New Delhi/London: The home ministry has asked the BBC, the information and broadcasting, foreign and information technology ministries on Wednesday to stop the telecast of a controversial documentary featuring an accused in the December 16 gangrape case, saying it was planning legal action against the filmmaker.
Home minister Rajnath Singh told Parliament he was “stunned” how permission was granted for convict Mukesh Singh’s interview inside Delhi’s Tihar Jail, as woman MPs from opposition parties stormed into the well of the Rajya Sabha in protest. The director general of Tihar Jail Alok Kumar Verma was also summoned by Singh over the permissions granted for the interview.
“I was stunned and deeply hurt by this when I came to know about it yesterday. I spoke to the authorities and made sure that all steps are taken to stop the broadcast,” Singh said, adding the Centre wouldn’t allow the commercial use of such incidents.
The home minister’s comments came a day after Delhi Police registered an FIR against British filmmaker Leslee Udwin’s documentary India’s Daughter and obtained a restraining order from a local court, hours after portions of the interview appeared in the media and on YouTube. In them, the death row inmate, who was driving the bus when the crime took place, blames the 23-year-old victim for the brutal assault that ultimately killed her, triggering nationwide outrage.
NDTV was due to have shown the documentary to mark International Women’s Day on Sunday (March 8), when it would also have been broadcast in six other countries including Britain.
BBC, however, has advanced the telecast of the documentary from March 8. The film will be telecast Wednesday night at 10pm GMT in UK (Thursday 3:30am IST). An eight-minute edited version of the film was already broadcast BBC’s Newsnight programme on Tuesday night.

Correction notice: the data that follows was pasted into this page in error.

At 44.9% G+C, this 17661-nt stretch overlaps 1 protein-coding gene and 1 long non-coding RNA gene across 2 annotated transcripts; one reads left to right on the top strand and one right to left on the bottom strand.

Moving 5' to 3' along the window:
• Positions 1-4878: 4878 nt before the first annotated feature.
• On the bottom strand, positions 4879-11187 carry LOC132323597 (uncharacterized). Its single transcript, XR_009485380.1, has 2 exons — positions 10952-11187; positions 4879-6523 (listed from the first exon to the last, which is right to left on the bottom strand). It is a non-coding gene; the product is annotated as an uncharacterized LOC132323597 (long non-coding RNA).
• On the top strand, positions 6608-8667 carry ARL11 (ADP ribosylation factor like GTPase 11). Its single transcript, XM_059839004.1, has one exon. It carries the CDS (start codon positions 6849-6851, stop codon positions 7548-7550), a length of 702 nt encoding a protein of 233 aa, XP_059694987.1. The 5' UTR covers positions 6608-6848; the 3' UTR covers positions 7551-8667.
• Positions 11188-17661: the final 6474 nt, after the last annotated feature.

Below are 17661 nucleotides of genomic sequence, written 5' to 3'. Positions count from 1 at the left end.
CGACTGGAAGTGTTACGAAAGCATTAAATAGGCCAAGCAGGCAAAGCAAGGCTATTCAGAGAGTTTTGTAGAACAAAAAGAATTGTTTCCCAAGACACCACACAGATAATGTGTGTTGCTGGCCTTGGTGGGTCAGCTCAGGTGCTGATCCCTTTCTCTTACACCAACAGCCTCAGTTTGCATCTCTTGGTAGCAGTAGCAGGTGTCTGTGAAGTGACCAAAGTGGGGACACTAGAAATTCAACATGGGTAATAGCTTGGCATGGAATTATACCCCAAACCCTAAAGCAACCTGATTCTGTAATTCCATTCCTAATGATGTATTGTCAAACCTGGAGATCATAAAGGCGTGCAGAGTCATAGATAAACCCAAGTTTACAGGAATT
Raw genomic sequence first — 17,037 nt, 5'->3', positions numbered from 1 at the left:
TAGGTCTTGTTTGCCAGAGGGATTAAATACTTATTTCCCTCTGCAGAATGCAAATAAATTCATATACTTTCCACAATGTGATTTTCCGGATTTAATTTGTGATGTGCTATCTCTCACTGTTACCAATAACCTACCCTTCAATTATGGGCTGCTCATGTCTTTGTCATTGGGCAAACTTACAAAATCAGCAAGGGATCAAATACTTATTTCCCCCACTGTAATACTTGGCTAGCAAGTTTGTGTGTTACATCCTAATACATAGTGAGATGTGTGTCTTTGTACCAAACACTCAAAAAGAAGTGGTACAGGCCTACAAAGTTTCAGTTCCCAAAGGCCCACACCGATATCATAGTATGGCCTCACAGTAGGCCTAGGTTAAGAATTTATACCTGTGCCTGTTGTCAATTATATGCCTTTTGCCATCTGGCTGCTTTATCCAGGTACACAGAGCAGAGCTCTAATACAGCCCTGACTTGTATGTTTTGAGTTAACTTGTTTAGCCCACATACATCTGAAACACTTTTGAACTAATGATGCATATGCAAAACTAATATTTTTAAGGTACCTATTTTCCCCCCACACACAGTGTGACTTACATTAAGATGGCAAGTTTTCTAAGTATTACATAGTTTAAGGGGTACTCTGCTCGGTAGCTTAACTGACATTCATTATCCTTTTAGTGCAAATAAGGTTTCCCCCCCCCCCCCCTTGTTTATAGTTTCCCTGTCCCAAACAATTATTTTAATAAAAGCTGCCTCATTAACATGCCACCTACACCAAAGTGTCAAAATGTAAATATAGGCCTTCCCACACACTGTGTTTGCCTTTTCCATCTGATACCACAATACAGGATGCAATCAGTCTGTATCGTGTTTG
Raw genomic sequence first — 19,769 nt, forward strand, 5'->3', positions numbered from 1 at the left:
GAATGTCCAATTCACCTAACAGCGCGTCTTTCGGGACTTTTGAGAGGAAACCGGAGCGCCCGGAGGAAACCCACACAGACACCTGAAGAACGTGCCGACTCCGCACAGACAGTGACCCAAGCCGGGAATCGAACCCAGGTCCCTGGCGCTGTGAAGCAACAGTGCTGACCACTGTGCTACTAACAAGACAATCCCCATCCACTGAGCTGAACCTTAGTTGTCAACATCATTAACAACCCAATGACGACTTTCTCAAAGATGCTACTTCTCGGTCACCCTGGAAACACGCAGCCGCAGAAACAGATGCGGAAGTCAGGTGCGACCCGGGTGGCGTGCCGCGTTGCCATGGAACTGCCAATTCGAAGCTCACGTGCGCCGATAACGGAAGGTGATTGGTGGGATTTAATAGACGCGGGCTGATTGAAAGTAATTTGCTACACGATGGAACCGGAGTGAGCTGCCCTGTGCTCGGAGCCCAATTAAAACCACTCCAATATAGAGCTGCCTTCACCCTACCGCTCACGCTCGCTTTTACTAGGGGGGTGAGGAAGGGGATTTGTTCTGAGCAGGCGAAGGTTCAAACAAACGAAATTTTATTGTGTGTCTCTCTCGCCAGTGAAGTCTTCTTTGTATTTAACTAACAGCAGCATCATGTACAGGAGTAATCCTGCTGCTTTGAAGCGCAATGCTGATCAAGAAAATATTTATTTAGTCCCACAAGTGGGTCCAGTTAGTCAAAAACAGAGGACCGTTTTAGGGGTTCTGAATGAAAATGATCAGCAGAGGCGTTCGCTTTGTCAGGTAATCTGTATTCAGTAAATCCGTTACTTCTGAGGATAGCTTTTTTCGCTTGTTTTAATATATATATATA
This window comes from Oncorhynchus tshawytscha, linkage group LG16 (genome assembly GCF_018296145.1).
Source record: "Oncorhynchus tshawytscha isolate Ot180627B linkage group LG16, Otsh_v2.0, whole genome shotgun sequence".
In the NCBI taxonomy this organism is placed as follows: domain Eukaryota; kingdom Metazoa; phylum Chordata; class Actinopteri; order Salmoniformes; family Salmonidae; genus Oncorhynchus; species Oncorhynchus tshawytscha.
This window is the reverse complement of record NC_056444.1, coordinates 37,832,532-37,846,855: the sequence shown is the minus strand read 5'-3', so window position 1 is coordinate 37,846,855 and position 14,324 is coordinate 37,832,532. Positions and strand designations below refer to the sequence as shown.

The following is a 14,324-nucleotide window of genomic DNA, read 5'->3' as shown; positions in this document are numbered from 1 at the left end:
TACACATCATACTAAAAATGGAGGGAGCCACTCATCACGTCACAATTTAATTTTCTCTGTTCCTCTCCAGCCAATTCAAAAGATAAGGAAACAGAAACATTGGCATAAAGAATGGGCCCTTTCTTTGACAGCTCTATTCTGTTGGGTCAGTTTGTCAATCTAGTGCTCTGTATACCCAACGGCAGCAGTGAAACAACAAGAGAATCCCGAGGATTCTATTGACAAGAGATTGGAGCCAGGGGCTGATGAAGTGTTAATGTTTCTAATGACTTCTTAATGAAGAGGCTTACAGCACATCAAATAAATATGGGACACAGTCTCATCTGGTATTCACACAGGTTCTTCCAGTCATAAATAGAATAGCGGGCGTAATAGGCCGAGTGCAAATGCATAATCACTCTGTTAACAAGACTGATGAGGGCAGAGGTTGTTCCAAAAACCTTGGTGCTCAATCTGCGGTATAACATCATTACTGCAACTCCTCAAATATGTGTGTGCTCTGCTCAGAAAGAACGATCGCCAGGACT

Four men, including Singh, were sentenced to death in the case, but their execution was later stayed by the Supreme Court. One of the defendants hanged himself in prison, while another who was under 18 years of age at the time of the incident, was sentenced to 3 years in juvenile detention.
Udwin said she was heart-broken by the ban on the documentary but told HT she had all permissions from Tihar and the home ministry, along with a signed consent form from convicts interviewed for the documentary.
Tihar jail administration claimed Udwin did not comply with the conditions of the consent forms but the British filmmaker said she showed authorities the unedited footage as required. “They constituted a three-man committee, watched for three hours, and then said, it’s too long,” she told HT.
Earlier in the day, Singh told both Houses it would act promptly against officials responsible for giving permission to Udwin and that he would review existing provisions for allowing shoots inside prisons to ensure such incidents are not repeated.
But woman opposition members were not satisfied, and led by the Samajwadi Party’s Jaya Bachchan, all benches present in the House trooped into the Well. Soon, their male colleagues also joined, forcing deputy chairman PJ Kurien to adjourn the House for 15 minutes. Bachchan said women do not want “crocodile tears” but wanted the government to take action immediately.
“The reality is that what that man (convict) spoke reflects the view of many men in India. Why are we shying away from reality? We should confront the issue. Let us not pretend that all is well,” said Rajya Sabha MP Anu Aga, disapproving of the ban.
The No Objection Certificate issued to Udwin remained at the centre of the controversy with Singh saying the permission was issued by the home ministry in July 2013.
Singh’s predecessor and Congress leader Sushilkumar Shinde, however, said he did not give any permission for shooting the documentary and that no papers had come to him in this regard.